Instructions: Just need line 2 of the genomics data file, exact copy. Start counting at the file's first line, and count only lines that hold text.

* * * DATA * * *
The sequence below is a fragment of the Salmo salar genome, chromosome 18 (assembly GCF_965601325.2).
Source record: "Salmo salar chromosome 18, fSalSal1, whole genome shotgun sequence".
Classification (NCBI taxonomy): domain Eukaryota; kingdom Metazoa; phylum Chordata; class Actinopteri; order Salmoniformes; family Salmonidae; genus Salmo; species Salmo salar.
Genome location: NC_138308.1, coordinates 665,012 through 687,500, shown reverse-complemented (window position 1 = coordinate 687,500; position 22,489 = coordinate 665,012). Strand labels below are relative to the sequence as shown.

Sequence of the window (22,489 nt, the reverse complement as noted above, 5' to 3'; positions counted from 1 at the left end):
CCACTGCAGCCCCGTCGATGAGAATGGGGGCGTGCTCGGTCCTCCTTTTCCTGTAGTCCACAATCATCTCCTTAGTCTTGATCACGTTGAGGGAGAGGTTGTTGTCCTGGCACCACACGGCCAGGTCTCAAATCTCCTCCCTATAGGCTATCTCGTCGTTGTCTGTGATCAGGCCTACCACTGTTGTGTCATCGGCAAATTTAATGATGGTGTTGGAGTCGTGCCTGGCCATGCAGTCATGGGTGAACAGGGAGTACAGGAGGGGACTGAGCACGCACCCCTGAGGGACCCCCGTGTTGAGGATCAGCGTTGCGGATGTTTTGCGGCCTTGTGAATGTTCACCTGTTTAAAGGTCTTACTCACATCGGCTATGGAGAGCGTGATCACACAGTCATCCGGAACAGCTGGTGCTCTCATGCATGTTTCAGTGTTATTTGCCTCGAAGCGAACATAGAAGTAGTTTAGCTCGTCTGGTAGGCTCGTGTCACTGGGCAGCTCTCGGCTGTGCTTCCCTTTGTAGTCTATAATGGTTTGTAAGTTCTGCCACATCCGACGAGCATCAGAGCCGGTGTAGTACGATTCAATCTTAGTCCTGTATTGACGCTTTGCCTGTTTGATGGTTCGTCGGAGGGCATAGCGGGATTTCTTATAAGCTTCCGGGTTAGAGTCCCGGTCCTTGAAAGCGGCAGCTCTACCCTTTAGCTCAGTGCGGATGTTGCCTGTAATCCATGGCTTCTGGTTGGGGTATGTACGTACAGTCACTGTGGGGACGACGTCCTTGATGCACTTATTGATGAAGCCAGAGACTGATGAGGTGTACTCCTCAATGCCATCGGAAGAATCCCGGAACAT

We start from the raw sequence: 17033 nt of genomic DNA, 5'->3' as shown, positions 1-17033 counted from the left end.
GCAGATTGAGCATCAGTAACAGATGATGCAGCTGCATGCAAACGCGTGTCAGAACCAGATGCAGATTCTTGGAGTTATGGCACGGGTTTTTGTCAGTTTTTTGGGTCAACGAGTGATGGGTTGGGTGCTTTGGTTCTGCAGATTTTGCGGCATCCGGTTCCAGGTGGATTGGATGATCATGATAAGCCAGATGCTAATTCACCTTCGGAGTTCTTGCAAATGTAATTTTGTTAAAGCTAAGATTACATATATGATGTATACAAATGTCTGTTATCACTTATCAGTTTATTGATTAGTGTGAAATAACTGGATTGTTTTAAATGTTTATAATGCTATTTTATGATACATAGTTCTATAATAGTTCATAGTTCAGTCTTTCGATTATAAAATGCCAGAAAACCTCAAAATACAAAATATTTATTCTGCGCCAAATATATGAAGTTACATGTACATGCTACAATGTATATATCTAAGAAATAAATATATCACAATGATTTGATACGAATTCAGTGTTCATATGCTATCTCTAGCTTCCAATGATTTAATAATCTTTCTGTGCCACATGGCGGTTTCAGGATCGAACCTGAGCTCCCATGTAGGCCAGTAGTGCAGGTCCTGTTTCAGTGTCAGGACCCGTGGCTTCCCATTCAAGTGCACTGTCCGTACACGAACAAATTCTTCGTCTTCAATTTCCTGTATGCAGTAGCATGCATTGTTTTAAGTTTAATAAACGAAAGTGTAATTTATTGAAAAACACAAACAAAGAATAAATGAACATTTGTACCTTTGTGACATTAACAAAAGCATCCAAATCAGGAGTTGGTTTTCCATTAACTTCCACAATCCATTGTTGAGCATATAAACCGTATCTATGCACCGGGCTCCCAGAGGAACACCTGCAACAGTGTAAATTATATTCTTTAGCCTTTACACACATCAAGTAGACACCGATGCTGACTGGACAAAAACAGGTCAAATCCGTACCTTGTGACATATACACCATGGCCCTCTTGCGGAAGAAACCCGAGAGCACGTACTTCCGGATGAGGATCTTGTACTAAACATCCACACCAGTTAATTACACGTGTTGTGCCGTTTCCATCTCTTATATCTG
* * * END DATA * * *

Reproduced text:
Source record: "Salmo salar chromosome 18, fSalSal1, whole genome shotgun sequence".